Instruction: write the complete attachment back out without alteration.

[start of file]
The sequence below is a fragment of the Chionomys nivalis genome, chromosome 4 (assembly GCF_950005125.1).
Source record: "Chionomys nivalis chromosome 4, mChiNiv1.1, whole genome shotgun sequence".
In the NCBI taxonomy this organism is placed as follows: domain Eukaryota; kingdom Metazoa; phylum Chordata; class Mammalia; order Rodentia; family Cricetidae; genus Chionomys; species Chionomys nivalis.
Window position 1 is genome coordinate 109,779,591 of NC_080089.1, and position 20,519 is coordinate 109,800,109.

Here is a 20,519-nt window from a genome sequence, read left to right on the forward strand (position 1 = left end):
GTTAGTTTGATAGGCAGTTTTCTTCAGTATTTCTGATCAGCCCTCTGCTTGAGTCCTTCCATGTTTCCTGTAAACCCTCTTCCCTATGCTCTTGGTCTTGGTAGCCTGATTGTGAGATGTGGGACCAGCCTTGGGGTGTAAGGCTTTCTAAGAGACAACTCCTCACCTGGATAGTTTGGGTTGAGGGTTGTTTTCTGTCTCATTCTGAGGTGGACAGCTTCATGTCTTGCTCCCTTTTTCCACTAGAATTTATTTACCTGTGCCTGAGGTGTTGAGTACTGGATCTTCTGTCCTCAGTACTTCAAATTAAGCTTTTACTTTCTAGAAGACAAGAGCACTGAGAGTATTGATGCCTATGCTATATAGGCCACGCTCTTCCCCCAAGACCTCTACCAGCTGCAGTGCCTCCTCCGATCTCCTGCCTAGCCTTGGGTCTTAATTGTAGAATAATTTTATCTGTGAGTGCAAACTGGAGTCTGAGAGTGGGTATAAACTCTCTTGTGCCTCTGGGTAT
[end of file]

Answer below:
The sequence below is a fragment of the Chionomys nivalis genome, chromosome 4 (assembly GCF_950005125.1).
Source record: "Chionomys nivalis chromosome 4, mChiNiv1.1, whole genome shotgun sequence".
In the NCBI taxonomy this organism is placed as follows: domain Eukaryota; kingdom Metazoa; phylum Chordata; class Mammalia; order Rodentia; family Cricetidae; genus Chionomys; species Chionomys nivalis.
Window position 1 is genome coordinate 109,779,591 of NC_080089.1, and position 20,519 is coordinate 109,800,109.

Here is a 20,519-nt window from a genome sequence, read left to right on the forward strand (position 1 = left end):
GTTAGTTTGATAGGCAGTTTTCTTCAGTATTTCTGATCAGCCCTCTGCTTGAGTCCTTCCATGTTTCCTGTAAACCCTCTTCCCTATGCTCTTGGTCTTGGTAGCCTGATTGTGAGATGTGGGACCAGCCTTGGGGTGTAAGGCTTTCTAAGAGACAACTCCTCACCTGGATAGTTTGGGTTGAGGGTTGTTTTCTGTCTCATTCTGAGGTGGACAGCTTCATGTCTTGCTCCCTTTTTCCACTAGAATTTATTTACCTGTGCCTGAGGTGTTGAGTACTGGATCTTCTGTCCTCAGTACTTCAAATTAAGCTTTTACTTTCTAGAAGACAAGAGCACTGAGAGTATTGATGCCTATGCTATATAGGCCACGCTCTTCCCCCAAGACCTCTACCAGCTGCAGTGCCTCCTCCGATCTCCTGCCTAGCCTTGGGTCTTAATTGTAGAATAATTTTATCTGTGAGTGCAAACTGGAGTCTGAGAGTGGGTATAAACTCTCTTGTGCCTCTGGGTAT